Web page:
Performing Arts: Kelli O'Hara lights up the Kennedy Center
Here's what you don't expect to hear from a woman who spent most of the last two triumphant years playing Nellie Forbush on Broadway: her leading man's signature tune (especially when that man, the Brazilian baritone Paolo Szot, took home the Tony Award for his efforts).
Yet there was Kelli O'Hara at the Kennedy Center's Terrace Theater Friday night singing "This Nearly Was Mine," pushing that "South Pacific" anthem to its operatic extremes. Oklahoman O'Hara is classically trained and has a pretty big soprano when she chooses to open it all the way up, which she did impressively but selectively during her deeply considered 75-minute set.
O'Hara, accompanied on piano by her music director, Dan Lipton, made no bones about wanting to stretch beyond her ingénue identity, and she put on a classy show. She looked fit and elegant in a shimmering cocktail dress but offered almost nothing in the way of theatrics; her music doesn't sizzle or swing, and O'Hara barely moved. Instead, she offered sober, occasionally witty readings of mainly serious songs.
Control and maturity were the watchwords for "Something Wonderful" from "The King and I," sung at a measured tempo and with warm wisdom. Soft and dreamy characterized her 2007 solo CD (arranged by and featuring her "Pajama Game" co-star Harry Connick Jr.) and O'Hara demonstrated impeccable finesse on that album's pillowy "All the Way" and during her gossamer opener, "He Loves Me."
The latter is from "She Loves Me," of course -- another gender reversal, and a nifty reference to Barbara Cook, the original star of that show and nominal host of this Spotlight Series at the Kennedy Center. But O'Hara also delivered numbers from her own Broadway successes, making easy, radiant work of "Wonderful Guy" (from "South Pacific") and suggesting a black-and-white world turning to full color during her rendition of "The Beauty Is" (from "The Light in the Piazza").
It was all pretty luminous, though O'Hara -- whose patter between songs was very polite -- can be funny when she wants to be. But, if only it were more often; a bright Stephen Sondheim knockoff called "You're Always Here" and Lipton's own comic "Opera/Country" (composed for O'Hara, and exactly the culture clash you'd expect) were as far as this Broadway darling felt like letting her hair down.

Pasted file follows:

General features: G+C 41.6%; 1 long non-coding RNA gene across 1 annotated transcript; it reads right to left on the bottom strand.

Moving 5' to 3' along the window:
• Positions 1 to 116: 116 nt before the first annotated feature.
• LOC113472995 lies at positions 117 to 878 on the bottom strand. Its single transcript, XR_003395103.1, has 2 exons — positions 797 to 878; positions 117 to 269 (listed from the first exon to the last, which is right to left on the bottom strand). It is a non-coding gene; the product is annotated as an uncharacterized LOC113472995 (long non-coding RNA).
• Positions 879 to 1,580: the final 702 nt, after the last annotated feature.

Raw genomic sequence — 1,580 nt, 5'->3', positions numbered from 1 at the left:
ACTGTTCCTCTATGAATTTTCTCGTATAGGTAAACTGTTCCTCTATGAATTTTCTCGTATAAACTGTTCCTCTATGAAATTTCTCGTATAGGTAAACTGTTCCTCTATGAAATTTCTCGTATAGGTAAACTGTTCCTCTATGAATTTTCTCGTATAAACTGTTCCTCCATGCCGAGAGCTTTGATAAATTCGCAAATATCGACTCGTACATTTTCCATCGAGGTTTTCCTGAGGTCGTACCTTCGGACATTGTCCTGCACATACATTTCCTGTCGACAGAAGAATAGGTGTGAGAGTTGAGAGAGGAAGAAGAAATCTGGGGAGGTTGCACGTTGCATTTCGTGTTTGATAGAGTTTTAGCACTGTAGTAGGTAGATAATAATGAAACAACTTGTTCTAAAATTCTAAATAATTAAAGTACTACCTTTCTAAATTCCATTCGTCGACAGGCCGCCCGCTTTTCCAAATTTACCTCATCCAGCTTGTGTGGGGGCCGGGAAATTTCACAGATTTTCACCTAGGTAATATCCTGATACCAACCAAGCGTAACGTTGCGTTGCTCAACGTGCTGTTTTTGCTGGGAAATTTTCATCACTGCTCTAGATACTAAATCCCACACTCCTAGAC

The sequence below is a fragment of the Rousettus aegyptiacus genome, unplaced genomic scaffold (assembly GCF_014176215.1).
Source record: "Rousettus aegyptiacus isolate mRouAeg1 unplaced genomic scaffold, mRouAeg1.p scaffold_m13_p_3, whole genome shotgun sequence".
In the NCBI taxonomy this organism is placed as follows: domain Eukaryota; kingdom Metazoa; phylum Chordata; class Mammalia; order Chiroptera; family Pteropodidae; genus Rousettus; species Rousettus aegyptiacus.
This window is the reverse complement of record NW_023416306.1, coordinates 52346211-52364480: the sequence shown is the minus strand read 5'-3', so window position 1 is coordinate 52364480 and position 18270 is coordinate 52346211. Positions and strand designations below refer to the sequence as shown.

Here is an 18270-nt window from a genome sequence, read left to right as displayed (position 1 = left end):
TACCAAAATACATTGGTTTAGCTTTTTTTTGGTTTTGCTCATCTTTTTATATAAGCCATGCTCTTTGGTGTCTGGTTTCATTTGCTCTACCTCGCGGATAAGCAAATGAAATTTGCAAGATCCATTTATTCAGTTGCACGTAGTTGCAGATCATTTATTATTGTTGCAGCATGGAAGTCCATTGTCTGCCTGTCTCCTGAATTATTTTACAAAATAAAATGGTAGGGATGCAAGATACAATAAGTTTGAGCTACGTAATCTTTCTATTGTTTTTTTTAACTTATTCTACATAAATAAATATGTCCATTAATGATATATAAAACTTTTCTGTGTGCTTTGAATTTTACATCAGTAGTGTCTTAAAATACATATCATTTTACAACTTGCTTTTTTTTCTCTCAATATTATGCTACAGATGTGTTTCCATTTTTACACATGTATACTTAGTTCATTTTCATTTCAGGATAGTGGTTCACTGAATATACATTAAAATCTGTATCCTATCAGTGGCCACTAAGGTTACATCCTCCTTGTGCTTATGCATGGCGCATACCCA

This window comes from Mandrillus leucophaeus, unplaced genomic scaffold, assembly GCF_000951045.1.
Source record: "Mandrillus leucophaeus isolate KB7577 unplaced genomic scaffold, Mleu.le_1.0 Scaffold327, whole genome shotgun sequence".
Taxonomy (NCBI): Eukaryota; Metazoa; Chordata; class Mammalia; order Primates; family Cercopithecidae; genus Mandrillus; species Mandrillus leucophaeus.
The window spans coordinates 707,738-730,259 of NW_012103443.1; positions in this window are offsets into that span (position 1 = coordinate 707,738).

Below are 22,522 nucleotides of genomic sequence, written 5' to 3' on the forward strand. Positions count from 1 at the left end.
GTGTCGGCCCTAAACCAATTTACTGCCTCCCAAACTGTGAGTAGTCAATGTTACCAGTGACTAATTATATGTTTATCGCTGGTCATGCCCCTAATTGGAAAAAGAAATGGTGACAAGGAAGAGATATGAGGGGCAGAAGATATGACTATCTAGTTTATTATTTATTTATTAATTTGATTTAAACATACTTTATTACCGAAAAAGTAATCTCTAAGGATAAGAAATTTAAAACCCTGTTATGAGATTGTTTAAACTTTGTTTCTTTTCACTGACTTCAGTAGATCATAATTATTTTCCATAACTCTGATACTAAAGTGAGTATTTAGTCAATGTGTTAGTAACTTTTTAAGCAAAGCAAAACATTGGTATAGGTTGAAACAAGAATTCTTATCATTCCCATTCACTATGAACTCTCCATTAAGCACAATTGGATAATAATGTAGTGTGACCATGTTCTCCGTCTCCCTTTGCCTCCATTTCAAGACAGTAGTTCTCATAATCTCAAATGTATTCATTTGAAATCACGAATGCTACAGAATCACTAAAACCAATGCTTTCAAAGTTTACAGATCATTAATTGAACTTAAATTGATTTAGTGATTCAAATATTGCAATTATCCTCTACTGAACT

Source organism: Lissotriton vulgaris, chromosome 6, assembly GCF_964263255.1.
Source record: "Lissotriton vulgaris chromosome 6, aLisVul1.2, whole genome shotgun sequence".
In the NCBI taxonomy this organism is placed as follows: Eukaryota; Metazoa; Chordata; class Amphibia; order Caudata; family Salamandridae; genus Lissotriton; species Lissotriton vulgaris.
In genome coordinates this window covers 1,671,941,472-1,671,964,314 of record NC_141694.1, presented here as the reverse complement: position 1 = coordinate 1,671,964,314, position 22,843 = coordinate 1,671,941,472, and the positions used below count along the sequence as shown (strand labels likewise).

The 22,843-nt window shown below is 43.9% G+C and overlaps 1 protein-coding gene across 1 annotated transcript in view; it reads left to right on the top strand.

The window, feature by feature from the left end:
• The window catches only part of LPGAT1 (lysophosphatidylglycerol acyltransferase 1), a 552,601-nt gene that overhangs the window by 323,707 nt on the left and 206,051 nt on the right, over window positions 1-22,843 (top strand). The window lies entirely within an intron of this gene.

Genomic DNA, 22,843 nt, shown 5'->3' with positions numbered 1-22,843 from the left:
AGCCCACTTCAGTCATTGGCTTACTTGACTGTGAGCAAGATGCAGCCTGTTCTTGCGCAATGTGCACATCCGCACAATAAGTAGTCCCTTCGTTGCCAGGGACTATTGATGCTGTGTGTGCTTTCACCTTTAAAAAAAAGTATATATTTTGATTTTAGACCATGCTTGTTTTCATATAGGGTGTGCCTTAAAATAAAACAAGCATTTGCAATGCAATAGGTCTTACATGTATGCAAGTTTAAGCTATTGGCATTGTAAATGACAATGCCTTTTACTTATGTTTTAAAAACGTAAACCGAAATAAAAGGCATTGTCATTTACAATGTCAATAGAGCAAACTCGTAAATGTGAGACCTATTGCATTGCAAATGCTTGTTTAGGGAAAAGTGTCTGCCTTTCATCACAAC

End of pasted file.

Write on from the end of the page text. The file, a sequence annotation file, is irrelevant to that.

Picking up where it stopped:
That was just fine with the sellout crowd, which was content to hear O'Hara practically channel such heavyweight musical standards as "Somewhere" and "I Could Have Danced All Night." She's ideal for this repertoire, sparkling and singing with intelligent phrasing and rich emotion. It's good that O'Hara wants to expand her horizons, but she's also smart to keep putting her stamp on such golden material.
Musical imagination may be ineffable, but you recognize it when you hear it, and Brooklyn Rider, a string quartet that has been associated with Yo-Yo Ma's Silk Road Project, has it in spades. The program they played at the George Mason Center for the Arts on Saturday included the Dvorak F Major Quartet (the "American") and Debussy's G Minor Quartet, standard concert fare, but what they did with these two was anything but standard.
Their baseline dynamic is pianissimo. A slight swell of line leaning toward piano sounds enormous and carries with it the promise of energy while preserving all the transparency that soft playing makes possible. Every string pluck had a measured weight and every release a discernable direction, but their gift was that none of this came out sounding premeditated, just part of their musical vocabulary. It was their phrasing, however, irresistible momentum and repose so organically related, that gave these two works such new faces. It's probably wise to be wary of performers who aim to put a personal stamp on the music they play, but in this case it was a cause for rejoicing.
The other two pieces on the program were John Cage's early "In a Landscape" (originally for piano), a contemplative and romantically atmospheric rumination, and a delightful new work by Brooklyn Rider violinist Colin Jacobsen called "Sheriff's Lied, Sheriff's Freude" ("Sheriff" is violist Nicholas Cords's nickname). It is a musical panorama at its most delightful. Evolving from mellifluous romanticism, it becomes more rhythmically adventurous and dance-like, breaks briefly into echoes of the Dvorak Quartet and then morphs through bluegrass, blues and jazz into a cheerful country hoedown. It's a piece that could be a poster for this ensemble that devotes so much of its energies to examining the seams where musical styles and cultures meet.